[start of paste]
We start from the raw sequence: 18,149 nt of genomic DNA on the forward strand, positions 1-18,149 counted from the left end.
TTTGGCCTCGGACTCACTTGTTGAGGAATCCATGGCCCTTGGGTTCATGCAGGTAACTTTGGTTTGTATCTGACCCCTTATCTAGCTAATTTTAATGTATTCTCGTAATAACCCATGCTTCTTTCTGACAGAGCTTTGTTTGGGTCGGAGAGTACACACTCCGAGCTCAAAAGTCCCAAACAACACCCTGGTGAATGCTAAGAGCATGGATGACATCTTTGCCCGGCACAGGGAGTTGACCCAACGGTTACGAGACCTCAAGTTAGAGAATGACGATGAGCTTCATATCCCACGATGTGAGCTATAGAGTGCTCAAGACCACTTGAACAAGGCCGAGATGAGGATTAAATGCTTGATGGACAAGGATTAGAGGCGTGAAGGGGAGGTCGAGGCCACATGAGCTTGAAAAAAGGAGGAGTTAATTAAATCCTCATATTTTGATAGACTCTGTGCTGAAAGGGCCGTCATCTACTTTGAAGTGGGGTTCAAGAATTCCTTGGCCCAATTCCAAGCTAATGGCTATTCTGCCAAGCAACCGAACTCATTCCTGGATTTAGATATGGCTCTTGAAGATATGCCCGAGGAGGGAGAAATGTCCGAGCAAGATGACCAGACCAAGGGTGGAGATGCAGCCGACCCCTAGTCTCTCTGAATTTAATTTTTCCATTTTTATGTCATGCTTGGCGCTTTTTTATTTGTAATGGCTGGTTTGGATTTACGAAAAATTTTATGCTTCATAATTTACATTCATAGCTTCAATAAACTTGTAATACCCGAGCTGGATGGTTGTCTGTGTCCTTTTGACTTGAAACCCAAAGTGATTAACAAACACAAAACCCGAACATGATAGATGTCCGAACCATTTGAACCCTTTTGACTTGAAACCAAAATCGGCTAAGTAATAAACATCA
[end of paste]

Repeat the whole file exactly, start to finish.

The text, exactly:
We start from the raw sequence: 18,149 nt of genomic DNA on the forward strand, positions 1-18,149 counted from the left end.
TTTGGCCTCGGACTCACTTGTTGAGGAATCCATGGCCCTTGGGTTCATGCAGGTAACTTTGGTTTGTATCTGACCCCTTATCTAGCTAATTTTAATGTATTCTCGTAATAACCCATGCTTCTTTCTGACAGAGCTTTGTTTGGGTCGGAGAGTACACACTCCGAGCTCAAAAGTCCCAAACAACACCCTGGTGAATGCTAAGAGCATGGATGACATCTTTGCCCGGCACAGGGAGTTGACCCAACGGTTACGAGACCTCAAGTTAGAGAATGACGATGAGCTTCATATCCCACGATGTGAGCTATAGAGTGCTCAAGACCACTTGAACAAGGCCGAGATGAGGATTAAATGCTTGATGGACAAGGATTAGAGGCGTGAAGGGGAGGTCGAGGCCACATGAGCTTGAAAAAAGGAGGAGTTAATTAAATCCTCATATTTTGATAGACTCTGTGCTGAAAGGGCCGTCATCTACTTTGAAGTGGGGTTCAAGAATTCCTTGGCCCAATTCCAAGCTAATGGCTATTCTGCCAAGCAACCGAACTCATTCCTGGATTTAGATATGGCTCTTGAAGATATGCCCGAGGAGGGAGAAATGTCCGAGCAAGATGACCAGACCAAGGGTGGAGATGCAGCCGACCCCTAGTCTCTCTGAATTTAATTTTTCCATTTTTATGTCATGCTTGGCGCTTTTTTATTTGTAATGGCTGGTTTGGATTTACGAAAAATTTTATGCTTCATAATTTACATTCATAGCTTCAATAAACTTGTAATACCCGAGCTGGATGGTTGTCTGTGTCCTTTTGACTTGAAACCCAAAGTGATTAACAAACACAAAACCCGAACATGATAGATGTCCGAACCATTTGAACCCTTTTGACTTGAAACCAAAATCGGCTAAGTAATAAACATCA